Personal finance: How the new home-loan schemes compare

The acid test of any new financial product is how it fits in with real human needs. That is why we have tested some of today's new "flexible mortgages" on Marianne Jones, 32, a typical reader of The Independent.

Marianne, who is an assistant features editor at Marie Claire, says: "I've always joined any pension scheme available. But beyond that, my approach to money isn't very organised.

"Of course, I'd be interested in finding ways of reducing the cost of borrowing, and having as much control as possible over my finances. On the other hand, I like the discipline of a repayment mortgage, where I can see the amount owed go down each month."

Marianne has a repayment mortgage of pounds 90,000 with First Direct, the telephone bank, which is discounted by 2 per cent from its current variable rate of 8.2 per cent for the first three years, on which she would pay pounds 8,120 a year at the full rate, which includes compulsory insurances. She also has a Visa credit card.

While she would currently face hefty penalties for redeeming her mortgage early, what might she hypothetically save (or pay) compared with First Direct's standard variable rate? We have chosen four typical flexible loans to find out.

Sainsbury's Options:

With a variable rate of 7.9 per cent, this mortgage would save Marianne 0.3 per cent on her monthly interest payments. A cheque book and drawdown facility are available. The pounds 6,000 she holds on deposit to offset future tax bills presently earns pounds 180 net of tax. Using this to reduce her loan would save pounds 414 in interest payments. But she would then have to take the money out again to pay her tax.

Annual mortgage payments are pounds 6,499.50 - a saving of pounds 1,620 a year, plus the pounds 414.

Mortgage Express's Choices: This mortgage would let Marianne borrow up to 105 per cent of the value of her flat, at a current variable rate of 8.75 per cent, just over half a percent to the cost of her First Direct loan. But she doesn't need the money. Again, she could use cash to reduce her borrowing, but draw on it again if needed.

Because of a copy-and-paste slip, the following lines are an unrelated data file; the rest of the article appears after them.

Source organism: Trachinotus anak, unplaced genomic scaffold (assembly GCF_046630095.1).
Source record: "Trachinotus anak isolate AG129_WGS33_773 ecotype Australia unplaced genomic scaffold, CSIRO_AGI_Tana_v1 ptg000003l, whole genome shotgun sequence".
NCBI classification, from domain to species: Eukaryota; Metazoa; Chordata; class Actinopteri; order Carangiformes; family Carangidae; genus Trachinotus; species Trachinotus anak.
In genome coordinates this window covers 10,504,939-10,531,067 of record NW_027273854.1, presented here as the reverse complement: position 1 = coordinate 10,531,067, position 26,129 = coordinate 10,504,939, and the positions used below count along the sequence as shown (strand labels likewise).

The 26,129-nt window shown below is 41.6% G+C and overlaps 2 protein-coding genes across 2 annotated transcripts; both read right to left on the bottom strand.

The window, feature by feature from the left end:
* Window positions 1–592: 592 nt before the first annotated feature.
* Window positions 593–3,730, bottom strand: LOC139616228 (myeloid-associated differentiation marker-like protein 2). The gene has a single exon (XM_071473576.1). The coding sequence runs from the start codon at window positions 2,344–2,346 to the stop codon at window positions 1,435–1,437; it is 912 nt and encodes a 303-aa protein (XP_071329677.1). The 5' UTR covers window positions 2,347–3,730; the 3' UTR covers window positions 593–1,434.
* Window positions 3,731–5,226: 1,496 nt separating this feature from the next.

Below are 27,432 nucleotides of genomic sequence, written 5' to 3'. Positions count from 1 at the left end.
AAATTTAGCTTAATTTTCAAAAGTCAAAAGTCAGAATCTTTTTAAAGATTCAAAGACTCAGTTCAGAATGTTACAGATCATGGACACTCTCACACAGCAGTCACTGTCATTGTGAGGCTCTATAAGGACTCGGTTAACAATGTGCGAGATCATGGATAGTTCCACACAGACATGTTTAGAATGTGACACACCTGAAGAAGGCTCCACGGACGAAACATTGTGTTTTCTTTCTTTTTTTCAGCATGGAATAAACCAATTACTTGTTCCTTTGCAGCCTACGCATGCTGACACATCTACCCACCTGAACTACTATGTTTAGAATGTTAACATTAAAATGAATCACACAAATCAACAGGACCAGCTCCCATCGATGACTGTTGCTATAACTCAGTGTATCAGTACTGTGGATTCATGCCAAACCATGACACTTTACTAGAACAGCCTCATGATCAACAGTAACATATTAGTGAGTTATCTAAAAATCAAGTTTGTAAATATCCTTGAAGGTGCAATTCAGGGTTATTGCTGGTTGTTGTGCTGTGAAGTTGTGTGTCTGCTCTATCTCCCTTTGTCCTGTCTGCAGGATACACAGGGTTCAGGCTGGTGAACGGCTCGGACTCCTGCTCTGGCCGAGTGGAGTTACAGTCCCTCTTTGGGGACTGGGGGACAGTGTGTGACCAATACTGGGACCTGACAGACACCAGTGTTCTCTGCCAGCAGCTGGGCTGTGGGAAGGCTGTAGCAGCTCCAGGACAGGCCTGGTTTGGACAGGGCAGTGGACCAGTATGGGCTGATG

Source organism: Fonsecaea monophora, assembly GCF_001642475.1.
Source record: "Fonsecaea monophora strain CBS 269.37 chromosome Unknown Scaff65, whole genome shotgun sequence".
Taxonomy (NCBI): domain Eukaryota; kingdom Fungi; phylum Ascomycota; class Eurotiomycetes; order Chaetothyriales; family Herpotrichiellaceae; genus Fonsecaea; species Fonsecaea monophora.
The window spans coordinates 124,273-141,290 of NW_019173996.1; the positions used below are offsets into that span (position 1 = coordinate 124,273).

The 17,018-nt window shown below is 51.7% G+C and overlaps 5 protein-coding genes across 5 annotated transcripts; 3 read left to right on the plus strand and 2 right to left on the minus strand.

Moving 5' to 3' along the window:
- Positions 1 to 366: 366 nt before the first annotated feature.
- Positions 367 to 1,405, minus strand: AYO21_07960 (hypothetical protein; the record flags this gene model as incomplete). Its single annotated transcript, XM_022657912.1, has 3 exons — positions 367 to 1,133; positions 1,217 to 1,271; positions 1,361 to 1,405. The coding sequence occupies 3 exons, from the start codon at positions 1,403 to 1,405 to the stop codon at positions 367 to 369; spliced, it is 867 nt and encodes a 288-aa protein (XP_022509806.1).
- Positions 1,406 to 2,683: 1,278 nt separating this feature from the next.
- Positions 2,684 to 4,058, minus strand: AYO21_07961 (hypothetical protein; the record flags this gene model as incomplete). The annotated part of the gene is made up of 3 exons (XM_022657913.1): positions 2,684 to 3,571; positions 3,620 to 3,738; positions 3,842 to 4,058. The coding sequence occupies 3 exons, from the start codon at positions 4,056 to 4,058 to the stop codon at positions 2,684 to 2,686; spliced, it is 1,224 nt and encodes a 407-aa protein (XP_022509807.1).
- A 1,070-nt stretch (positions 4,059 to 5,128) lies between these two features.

On the pounds 90,000 mortgage, her annual cost would be pounds 7,481 per year, a saving of pounds 639 a year, plus the saving from interest.

Clydesdale Bank's Flexible Repayment Mortgage:

With a variable rate of 8.7 per cent this is expensive, but strangely still cheaper than First Direct's 8.2 per cent. It allows small lump sum repayments, calculating interest daily, but offers no drawdown facility.

Annual payments would be pounds 7,106, a saving of pounds 1,014 a year.

Virgin's One Mortgage:

A stepped interest rate starts at 8.1 per cent but goes up to 8.95 per cent for loans on a loan-to-value of 90 per cent or above. Marianne would pay 8.55 per cent based on the current value of her flat.

She could throw away her Visa card and borrow for consumer spending at a very competitive rate. Virgin also throws in free colour photographs of Richard Branson, so who can complain. But she always pays off her bills before the interest-free period is up.

The annual cost is pounds 7,310, a saving of pounds 810 a year, plus the interest "earned/saved" from her pounds 6,000 on deposit.

In every case, she would have to take out separate home and contents insurance. But it is unlikely that the cost of this would cancel out the savings from these mortgages.

Start your day with The Independent, sign up for daily news emails
PROMOTED VIDEO
News
Starting the day with a three-egg omelette could make people more charitable, according to new research
science
News
Top Gun actor Val Kilmer lost his small claims court battle in Van Nuys with the landlord of his Malibu mansion to get back his deposit after wallpapering over the kitchen cabinets
people
News
Comedian Ted Robbins collapsed on stage during a performance of Phoenix Nights Live at Manchester Arena (Rex)
people
News
The actress Geraldine McEwan was perhaps best known for playing Agatha Christie's detective, Miss Marple (Rex)
peopleShe won a Bafta in 1991 for her role in Oranges Are Not The Only Fruit
News
newsPatrick Cockburn was able to update his agenda-setting 'The Rise of Islamic State' while under attack in Baghdad
News
Robert Fraser, aka Groovy Bob
peopleA new show honours Robert Fraser, one of the era's forgotten players
Life and Style
Torsten Sherwood's Noook is a simple construction toy for creating mini-architecture
tech
Sport